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Therapeutic potential of resveratrol: the in vivo evidence


Resveratrol, a constituent of red wine, has long been suspected to have cardioprotective effects. Interest in this compound has been renewed in recent years, first from its identification as a chemopreventive agent for skin cancer, and subsequently from reports that it activates sirtuin deacetylases and extends the lifespans of lower organisms. Despite scepticism concerning its bioavailability, a growing body of in vivo evidence indicates that resveratrol has protective effects in rodent models of stress and disease. Here, we provide a comprehensive and critical review of the in vivo data on resveratrol, and consider its potential as a therapeutic for humans.

Key Points

  • Resveratrol, a small polyphenol, has been discovered and re-discovered as a potential therapeutic in recent years. Although putative cardioprotective effects were first noted in 1982, it was only after a 1992 report of high levels of resveratrol in red wine that these effects were investigated extensively. In 1997, resveratrol was isolated in a screen for cyclooxygenase inhibitors, and was shown to be an effective chemotherapeutic and chemopreventive agent. Moreover, in 2003, it was identified as the top hit in a screen for activators of sirtuin deacetylases and was shown to extend the lifespans of lower organisms.

  • The number of reported effects for resveratrol is constantly growing. Many direct targets have been identified in vitro, and protective effects have been demonstrated in various rodent models of disease.

  • Pharmacokinetic studies have consistently shown that levels of resveratrol in serum do not reach the concentrations required for most of the reported in vitro effects, or do so only transiently. In vivo evidence has therefore become increasingly important in efforts to understand how resveratrol elicits its effects in mammals.

  • One possibility that has been suggested based on data from lower organisms is that resveratrol acts as a caloric restriction mimetic. This hypothesis is intriguing because caloric restriction seems to slow the intrinsic rate of ageing, and improve general health, rather than block specific disease processes.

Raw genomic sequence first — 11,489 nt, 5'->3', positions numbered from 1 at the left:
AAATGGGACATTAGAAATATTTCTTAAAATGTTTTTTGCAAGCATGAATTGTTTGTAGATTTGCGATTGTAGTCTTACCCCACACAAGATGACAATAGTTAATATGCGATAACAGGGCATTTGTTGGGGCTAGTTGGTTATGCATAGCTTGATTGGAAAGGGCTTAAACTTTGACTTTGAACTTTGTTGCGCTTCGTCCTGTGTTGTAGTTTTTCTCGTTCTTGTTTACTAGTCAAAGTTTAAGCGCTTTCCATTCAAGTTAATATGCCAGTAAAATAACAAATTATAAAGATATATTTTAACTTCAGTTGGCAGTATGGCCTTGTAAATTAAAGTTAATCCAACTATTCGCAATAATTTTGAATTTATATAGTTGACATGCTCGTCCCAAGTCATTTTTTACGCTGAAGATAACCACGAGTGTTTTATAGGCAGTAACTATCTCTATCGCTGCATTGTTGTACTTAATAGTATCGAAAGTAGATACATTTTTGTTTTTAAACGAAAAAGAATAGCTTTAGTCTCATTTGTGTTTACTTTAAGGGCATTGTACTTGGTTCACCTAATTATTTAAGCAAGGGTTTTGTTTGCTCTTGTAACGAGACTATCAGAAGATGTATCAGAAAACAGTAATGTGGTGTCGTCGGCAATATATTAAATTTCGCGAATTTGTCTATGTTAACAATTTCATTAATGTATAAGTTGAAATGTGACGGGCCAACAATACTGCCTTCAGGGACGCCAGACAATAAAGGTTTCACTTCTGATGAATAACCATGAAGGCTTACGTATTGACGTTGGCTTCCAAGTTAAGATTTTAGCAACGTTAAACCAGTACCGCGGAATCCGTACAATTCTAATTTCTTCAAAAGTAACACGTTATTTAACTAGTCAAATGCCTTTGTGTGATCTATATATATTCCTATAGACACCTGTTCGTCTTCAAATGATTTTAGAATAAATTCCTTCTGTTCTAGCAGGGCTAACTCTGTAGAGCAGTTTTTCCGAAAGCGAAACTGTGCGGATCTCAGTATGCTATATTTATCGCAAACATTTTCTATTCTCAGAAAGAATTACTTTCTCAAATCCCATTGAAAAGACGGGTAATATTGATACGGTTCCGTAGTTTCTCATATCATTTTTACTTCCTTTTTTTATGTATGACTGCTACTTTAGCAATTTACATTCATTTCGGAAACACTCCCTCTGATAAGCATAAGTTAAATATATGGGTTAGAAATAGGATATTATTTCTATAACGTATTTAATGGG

• The many reported in vivo effects of resveratrol are reviewed here and, whenever possible, have been related to putative mechanisms and targets. Determining the mechanism(s) by which resveratrol and similar molecules act, and developing methods to improve bioavailability and/or specificity, has enormous potential to benefit human health.

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Competing interests

D.A.S. and J.A.B. are inventors on provisional patents for the use of resveratrol in treating age-associated diseases.

D.A.S. is a co-founder of and consultant to Sirtris, a company whose goal is to treat diseases of ageing by activating sirtuins.

Research in the laboratory of D.A.S. is not funded by industry.

Correspondence to David A. Sinclair.

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A toxic compound produced by higher plants in response to infection or other stresses, such as nutrient deprivation.

Caloric restriction

A reduction of calorie intake (typically by 30–40% in rodents) to a level that does not cause malnutritionand that has been shown to increase lifespan and stress-resistance in multiple species.


A member of the family of NAD+-dependent deacetylases named after the Saccharomyces cerevisiae silent information regulator 2 (Sir2) protein (class III histone deacetylases).

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Further reading

Figure 1: trans-Resveratrol and related structures.
Figure 2: Resveratrol citations appearing on PubMed as a function of year.
Figure 3: The largest reported increases in mean and maximal lifespan for various species treated with resveratrol.